Cameron Repetti (2019, Cypress, Calif.) is one of many talented players on the CBA National team’s roster as he stands out both with his arm on the mound and with his bat in the middle of the order. Repetti first caught this scout’s eye, however, on the mound as he came into the game in relief on Thursday. Repetti sat consistently 90-91 mph with his fastball in the one inning stint of relief as he will likely throw tomorrow as CBA advanced to the semifinals of the event. He created consistent plane down in the zone coming from his tall and very athletic 6-foot-4 frame. The Cal State Fullerton commit is still developing spin but did offer up a curveball with lots of depth. He stays online to the plate with a shorter stride down the mound. He also flashed a changeup that registered 77 mph on the radar gun. Listed as a primary third baseman, Repetti has a high ceiling on the mound if he continues to pursue his talent on the bump at the next level.

Cade Currington (2019, Kaufman, Texas) stood out behind the plate during the Dallas Patriot’s run through playoff day. Currington has a special ability to catch and block balls at an elite level. The uncommitted backstop made frequent plays that prevented runs in big spots during the playoff contests. Playing on a loaded Dallas Patriots team and batting cleanup while manning the catcher position, Currington displays good flexibity and agile movements to both sides laterally. He has soft hands that allow his to pick the baseball with ease and that skill-set was on display often on Thursday as he caught the first two games of the Patriots tripleheader.

Maurice Hampton (2019, Arlington, Tenn.) has all the tools to be one of the top talents in this class. His arm stands out while he is also a plus runner, but what he showed on Thursday’s playoff day at the 17u WWBA National Championship was his ability to hit the ball and with big-time power. The two-way talent committed to LSU for both football and baseball put a ball out to the pull side that hit the scoreboard on LakePoint’s field No. 16. Hampton towered the ball into the air getting significant launch angle from the stroke. His raw pop was on display as he connected with the baseball producing an exit velocity of 92 mph off of the barrel and traveling 359 feet.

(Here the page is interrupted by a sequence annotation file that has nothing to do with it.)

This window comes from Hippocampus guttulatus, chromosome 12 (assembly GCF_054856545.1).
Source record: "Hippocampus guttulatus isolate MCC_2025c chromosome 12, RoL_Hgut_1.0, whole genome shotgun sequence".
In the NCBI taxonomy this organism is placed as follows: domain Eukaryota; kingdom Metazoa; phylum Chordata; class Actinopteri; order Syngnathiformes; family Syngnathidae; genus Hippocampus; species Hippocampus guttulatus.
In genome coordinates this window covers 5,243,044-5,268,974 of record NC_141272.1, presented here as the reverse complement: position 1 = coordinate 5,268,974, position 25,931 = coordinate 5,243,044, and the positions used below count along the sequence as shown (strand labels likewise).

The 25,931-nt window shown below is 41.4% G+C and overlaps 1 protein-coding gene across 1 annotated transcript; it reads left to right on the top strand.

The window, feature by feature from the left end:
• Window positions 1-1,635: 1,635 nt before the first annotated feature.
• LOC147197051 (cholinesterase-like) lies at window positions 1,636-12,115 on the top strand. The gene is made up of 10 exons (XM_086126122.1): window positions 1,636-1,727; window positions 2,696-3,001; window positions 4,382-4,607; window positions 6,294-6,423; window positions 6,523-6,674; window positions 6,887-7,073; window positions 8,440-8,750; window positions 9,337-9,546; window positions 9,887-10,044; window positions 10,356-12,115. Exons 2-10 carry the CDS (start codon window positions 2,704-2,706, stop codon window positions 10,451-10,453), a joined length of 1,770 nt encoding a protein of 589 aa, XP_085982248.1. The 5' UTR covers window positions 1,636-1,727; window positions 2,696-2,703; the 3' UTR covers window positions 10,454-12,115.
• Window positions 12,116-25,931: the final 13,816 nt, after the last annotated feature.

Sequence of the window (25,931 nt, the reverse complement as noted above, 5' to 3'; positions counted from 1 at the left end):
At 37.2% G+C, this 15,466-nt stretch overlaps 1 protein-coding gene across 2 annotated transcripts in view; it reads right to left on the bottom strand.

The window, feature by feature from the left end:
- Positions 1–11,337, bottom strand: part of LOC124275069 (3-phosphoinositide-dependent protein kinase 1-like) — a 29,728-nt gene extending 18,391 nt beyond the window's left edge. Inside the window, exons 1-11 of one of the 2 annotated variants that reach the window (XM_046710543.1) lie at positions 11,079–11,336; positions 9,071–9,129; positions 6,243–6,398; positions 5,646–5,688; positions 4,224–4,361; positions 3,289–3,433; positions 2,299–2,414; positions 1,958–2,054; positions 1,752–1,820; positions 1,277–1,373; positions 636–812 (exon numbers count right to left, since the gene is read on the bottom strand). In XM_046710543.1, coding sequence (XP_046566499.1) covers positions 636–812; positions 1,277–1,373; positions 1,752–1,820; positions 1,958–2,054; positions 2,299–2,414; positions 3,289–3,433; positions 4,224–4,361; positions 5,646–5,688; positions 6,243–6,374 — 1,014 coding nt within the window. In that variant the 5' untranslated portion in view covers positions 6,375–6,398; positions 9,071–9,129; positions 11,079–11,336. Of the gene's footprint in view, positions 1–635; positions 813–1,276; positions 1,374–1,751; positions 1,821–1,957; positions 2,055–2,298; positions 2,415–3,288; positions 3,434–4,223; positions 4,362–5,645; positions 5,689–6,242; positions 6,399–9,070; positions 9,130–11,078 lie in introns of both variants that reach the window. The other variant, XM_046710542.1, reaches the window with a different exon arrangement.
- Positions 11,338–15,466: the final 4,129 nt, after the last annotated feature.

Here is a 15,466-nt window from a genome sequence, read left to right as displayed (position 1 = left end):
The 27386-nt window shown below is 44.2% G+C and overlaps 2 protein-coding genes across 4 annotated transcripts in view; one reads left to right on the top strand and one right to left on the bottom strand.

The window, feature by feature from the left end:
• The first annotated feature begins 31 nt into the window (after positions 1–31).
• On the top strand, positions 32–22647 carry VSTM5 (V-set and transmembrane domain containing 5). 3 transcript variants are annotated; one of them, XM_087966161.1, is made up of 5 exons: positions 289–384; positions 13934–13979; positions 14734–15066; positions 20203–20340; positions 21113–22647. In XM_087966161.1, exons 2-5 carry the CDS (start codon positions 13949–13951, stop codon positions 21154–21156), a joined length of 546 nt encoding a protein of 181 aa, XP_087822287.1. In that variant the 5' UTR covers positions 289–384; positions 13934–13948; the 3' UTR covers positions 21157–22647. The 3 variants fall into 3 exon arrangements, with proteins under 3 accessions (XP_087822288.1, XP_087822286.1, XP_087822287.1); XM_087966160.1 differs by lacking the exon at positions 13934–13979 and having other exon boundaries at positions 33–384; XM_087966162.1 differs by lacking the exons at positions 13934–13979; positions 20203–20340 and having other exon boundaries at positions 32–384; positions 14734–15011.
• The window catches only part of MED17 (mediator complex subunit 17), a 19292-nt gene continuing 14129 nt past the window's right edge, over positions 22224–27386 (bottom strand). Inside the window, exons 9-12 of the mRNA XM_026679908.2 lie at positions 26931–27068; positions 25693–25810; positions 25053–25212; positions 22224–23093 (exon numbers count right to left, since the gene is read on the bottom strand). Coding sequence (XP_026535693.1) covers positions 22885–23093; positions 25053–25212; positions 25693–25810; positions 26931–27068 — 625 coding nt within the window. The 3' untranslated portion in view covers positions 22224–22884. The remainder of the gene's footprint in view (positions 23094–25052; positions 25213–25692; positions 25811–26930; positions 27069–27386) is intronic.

Jett Jackson (2019, Burns, Tenn.) had the tall task of getting the start on the mound for Knights Baseball Platinum against Hampton’s East Coast Sox Select team. The verbal commitment to Purdue has an athletic pitcher and has a nice pitcher’s build standing at 6-foot-4, 178-pounds. With some added strength moving forward, Jackson may continue to throw even harder than his already 90 mph fastball. The righthander gets lots of extension out in front and is able to fill up the strike zone enough to get hitters out consistently. His fastball ranged from 87-90 mph but does, as mentioned, project for more down the road. He throws with some effort but the arm is loose working through the back quickly. He mixes in a curveball that gets hitters out in front or to swing through the pitch as it has some depth to it in the 72-76 mph range.